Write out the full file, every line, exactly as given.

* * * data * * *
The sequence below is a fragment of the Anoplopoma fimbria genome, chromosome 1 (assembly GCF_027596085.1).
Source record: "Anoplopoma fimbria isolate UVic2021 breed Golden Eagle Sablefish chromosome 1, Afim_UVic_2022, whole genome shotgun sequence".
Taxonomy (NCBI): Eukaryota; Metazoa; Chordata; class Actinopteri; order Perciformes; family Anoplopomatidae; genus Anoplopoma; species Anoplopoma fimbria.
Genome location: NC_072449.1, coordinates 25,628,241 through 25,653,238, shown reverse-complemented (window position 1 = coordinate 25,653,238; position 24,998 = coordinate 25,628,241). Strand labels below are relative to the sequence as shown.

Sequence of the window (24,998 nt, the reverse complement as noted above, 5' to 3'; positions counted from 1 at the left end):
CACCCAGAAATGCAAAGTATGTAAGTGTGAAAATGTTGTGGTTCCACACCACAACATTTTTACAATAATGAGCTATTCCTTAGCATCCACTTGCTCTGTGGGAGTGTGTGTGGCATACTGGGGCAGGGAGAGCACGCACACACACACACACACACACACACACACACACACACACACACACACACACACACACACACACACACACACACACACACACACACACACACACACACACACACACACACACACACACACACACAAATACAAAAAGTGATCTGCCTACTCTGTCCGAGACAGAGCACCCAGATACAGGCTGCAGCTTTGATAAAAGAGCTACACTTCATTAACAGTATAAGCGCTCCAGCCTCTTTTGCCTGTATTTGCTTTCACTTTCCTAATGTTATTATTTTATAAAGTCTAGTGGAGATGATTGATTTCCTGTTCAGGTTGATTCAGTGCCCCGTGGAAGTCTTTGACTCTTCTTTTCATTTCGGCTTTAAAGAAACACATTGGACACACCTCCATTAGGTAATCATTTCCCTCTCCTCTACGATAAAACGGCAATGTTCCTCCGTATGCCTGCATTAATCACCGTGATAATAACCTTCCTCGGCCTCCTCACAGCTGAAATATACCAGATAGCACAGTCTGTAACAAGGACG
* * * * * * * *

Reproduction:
The sequence below is a fragment of the Anoplopoma fimbria genome, chromosome 1 (assembly GCF_027596085.1).
Source record: "Anoplopoma fimbria isolate UVic2021 breed Golden Eagle Sablefish chromosome 1, Afim_UVic_2022, whole genome shotgun sequence".
Taxonomy (NCBI): Eukaryota; Metazoa; Chordata; class Actinopteri; order Perciformes; family Anoplopomatidae; genus Anoplopoma; species Anoplopoma fimbria.
Genome location: NC_072449.1, coordinates 25,628,241 through 25,653,238, shown reverse-complemented (window position 1 = coordinate 25,653,238; position 24,998 = coordinate 25,628,241). Strand labels below are relative to the sequence as shown.

Sequence of the window (24,998 nt, the reverse complement as noted above, 5' to 3'; positions counted from 1 at the left end):
CACCCAGAAATGCAAAGTATGTAAGTGTGAAAATGTTGTGGTTCCACACCACAACATTTTTACAATAATGAGCTATTCCTTAGCATCCACTTGCTCTGTGGGAGTGTGTGTGGCATACTGGGGCAGGGAGAGCACGCACACACACACACACACACACACACACACACACACACACACACACACACACACACACACACACACACACACACACACACACACACACACACACACACACACACACACACACACACACACACACAAATACAAAAAGTGATCTGCCTACTCTGTCCGAGACAGAGCACCCAGATACAGGCTGCAGCTTTGATAAAAGAGCTACACTTCATTAACAGTATAAGCGCTCCAGCCTCTTTTGCCTGTATTTGCTTTCACTTTCCTAATGTTATTATTTTATAAAGTCTAGTGGAGATGATTGATTTCCTGTTCAGGTTGATTCAGTGCCCCGTGGAAGTCTTTGACTCTTCTTTTCATTTCGGCTTTAAAGAAACACATTGGACACACCTCCATTAGGTAATCATTTCCCTCTCCTCTACGATAAAACGGCAATGTTCCTCCGTATGCCTGCATTAATCACCGTGATAATAACCTTCCTCGGCCTCCTCACAGCTGAAATATACCAGATAGCACAGTCTGTAACAAGGACG